I asked the question several weeks ago: what was going on at the BBC Scottish Symphony Orchestra? Thomas Dausgaard’s six-year tenure as chief conductor, following continued call-offs and his sudden resignation from his other key post in Seattle, appeared to be disintegrating before our eyes. Would we ever see him again before his contract ends in August? The answer remains moot.
The SSO, meantime, has moved swiftly with some definitive news. Dausgaard’s successor is to be the 41-year-old British conductor, composer and pianist Ryan Wigglesworth. He will assume his new role in September, in time to conduct the opening concert of the orchestra’s 2022-23 season.
He’s no stranger to the SSO, having guest-conducted on several occasions over the past ten years, covering repertoire as varied as Bach, Mozart, Berlioz, Carter and Knussen. Last year, he oversaw the orchestra’s first public appearance since the start of the pandemic, performing Elgar’s First Symphony.
He’ll be back this Sunday to conduct a celebratory BBC Centenary concert featuring his own Five Waltzes, and again in May as soloist/director in a Mozart piano concerto and to premiere a new work by SSO artist-in-residence Jörg Widmann.
So, by the summer we should have a reasonable idea of how the multi-talented Wigglesworth and SSO are likely to get on. Current perceptions are that player morale is sitting fairly low in relation to the Dausgaard experience, and that Wigglesworth will be a more stabilising influence. But what will he bring that is invigorating and exciting to a post held previously by such luminaries as Osmo Vänskä, Ilan Volkov and Sir Donald Runnicles?
For Wigglesworth, there is the sheer novelty of holding a chief conductorship for the very fist time. His musical journey to this point has been steady and systematic, with his multiple specialisms gradually converging to a point of comfortable coexistence.
After initial training as a cathedral chorister in his native Sheffield, Wigglesworth won an organ scholarship to Oxford where composition and the means to perform his works (conducting fellow student ensembles) soon took precedence. Composer residences with the Cleveland Orchestra, Grafenegg Festival and English National Opera followed, resulting in his first opera, The Winter’s Tale. From 2015 to 2018 he was principal guest conductor of the Hallé Orchestra, where he remains as artist-in-association. He has guest conducted many of Europe’s leading orchestras.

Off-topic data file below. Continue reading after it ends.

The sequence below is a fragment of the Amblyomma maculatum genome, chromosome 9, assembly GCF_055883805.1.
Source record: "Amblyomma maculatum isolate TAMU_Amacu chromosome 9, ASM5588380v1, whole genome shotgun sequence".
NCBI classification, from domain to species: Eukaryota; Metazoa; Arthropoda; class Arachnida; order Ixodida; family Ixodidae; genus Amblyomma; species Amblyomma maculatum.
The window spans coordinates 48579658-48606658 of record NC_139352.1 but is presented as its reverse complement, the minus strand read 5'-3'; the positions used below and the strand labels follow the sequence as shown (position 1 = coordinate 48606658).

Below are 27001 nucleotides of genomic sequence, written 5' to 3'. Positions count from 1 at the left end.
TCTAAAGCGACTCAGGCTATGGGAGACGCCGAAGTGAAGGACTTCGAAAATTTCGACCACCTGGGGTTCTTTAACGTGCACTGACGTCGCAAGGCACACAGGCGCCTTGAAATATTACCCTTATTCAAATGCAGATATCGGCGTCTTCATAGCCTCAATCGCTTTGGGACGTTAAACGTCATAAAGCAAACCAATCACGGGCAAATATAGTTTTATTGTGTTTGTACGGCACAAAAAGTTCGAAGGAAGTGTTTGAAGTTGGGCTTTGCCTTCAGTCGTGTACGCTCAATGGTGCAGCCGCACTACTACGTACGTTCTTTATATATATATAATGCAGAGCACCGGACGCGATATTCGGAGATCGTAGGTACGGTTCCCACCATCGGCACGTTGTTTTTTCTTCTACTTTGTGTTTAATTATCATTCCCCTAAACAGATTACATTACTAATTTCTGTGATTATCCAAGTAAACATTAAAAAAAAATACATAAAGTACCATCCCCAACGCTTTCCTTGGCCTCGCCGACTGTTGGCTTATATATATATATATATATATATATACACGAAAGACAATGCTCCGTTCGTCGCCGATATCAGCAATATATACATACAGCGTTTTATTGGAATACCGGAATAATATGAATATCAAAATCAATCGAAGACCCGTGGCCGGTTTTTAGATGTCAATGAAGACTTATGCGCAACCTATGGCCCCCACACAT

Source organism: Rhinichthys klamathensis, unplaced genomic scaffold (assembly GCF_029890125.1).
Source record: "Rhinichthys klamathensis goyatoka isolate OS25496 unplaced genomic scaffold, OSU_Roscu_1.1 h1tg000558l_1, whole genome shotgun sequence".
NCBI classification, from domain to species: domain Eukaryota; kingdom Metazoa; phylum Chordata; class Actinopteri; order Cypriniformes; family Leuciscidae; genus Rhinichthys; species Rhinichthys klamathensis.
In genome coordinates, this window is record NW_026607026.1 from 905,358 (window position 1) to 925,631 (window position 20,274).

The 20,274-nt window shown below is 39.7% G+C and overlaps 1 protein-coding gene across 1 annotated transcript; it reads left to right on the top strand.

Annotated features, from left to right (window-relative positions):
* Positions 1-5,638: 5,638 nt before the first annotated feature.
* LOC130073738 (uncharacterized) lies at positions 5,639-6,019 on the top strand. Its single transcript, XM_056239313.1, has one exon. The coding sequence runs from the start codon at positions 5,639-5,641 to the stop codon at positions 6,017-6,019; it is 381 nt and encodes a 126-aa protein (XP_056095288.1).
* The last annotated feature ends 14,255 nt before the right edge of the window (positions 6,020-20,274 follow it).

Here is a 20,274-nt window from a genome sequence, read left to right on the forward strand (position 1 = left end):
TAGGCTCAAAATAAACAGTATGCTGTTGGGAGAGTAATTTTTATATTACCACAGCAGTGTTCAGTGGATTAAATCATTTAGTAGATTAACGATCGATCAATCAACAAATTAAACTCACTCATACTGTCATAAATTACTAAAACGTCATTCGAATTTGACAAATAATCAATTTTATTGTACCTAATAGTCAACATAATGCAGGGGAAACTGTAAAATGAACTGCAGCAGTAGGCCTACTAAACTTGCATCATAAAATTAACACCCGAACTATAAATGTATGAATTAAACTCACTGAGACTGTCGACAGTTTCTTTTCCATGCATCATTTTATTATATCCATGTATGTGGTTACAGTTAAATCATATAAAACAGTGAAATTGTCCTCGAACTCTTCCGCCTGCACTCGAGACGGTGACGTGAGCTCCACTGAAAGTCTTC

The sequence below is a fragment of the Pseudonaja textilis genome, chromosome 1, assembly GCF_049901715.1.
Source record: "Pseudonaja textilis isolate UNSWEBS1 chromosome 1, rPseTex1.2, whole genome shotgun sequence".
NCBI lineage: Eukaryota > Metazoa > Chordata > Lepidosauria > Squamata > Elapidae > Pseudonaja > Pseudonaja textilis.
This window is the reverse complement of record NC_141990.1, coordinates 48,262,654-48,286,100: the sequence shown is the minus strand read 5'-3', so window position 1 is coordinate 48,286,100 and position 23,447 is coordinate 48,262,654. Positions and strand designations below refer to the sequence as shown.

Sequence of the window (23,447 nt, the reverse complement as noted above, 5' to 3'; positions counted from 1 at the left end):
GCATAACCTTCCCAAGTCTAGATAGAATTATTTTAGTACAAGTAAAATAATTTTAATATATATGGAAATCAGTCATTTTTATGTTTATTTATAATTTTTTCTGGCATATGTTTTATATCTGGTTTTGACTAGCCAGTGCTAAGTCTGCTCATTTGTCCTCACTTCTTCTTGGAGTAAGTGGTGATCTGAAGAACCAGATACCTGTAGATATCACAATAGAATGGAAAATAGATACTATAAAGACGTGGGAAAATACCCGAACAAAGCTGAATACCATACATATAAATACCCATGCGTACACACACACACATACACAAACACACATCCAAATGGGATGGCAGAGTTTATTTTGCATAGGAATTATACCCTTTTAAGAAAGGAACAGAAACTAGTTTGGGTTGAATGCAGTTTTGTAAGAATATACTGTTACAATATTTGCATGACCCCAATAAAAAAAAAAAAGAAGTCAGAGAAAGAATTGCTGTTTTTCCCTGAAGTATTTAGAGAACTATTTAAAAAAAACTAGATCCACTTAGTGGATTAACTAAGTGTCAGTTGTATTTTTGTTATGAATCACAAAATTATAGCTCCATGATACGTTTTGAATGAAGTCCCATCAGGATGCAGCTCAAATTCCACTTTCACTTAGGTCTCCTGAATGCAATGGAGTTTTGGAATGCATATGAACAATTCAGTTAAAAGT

Now he feels the time is right to take on the top job with a major orchestra. “It excites me hugely,” he says. “I suppose having the diverse career I’ve had, when it came to thinking about a chief conductorship – and I’ve been offered several – it had to be a place I could achieve the sort of projects that interest me. The SSO is uniquely versatile in the sheer range of music it is confronted with. This feels right.”
Wigglesworth is the first composer to direct the SSO since its founder Ian Whyte. “My approach to conducting stems from being, first and foremost, a composer,” he explains. “I can only ever approach a work from that perspective: how the composer has put things together, how they did this or that. The flip side applies, too. By conducting the works of great composers, I’m learning how to be a better composer myself. I’ve never really separated the two.”
Add to that Wigglesworth’s experience as a concert pianist. “Directing a Mozart concerto from the piano immediately gives you a different relationship with the players,” he says. “It’s just chamber music, based absolutely on trust and listening intently to each other. It’s something I think we should do regularly.”
This has been a surprisingly swift announcement by the BBC SSO, with little information yet on the exact repertoire we can expect from its chief conductor-elect. Wigglesworth aims to cover all bases. “With an orchestra like the SSO, as comfortable in Mozart as in music written only yesterday, what’s interesting is how we use that to develop a unique personality together, how we build a kind of telepathy over time.” That will be music to so many people’s ears.
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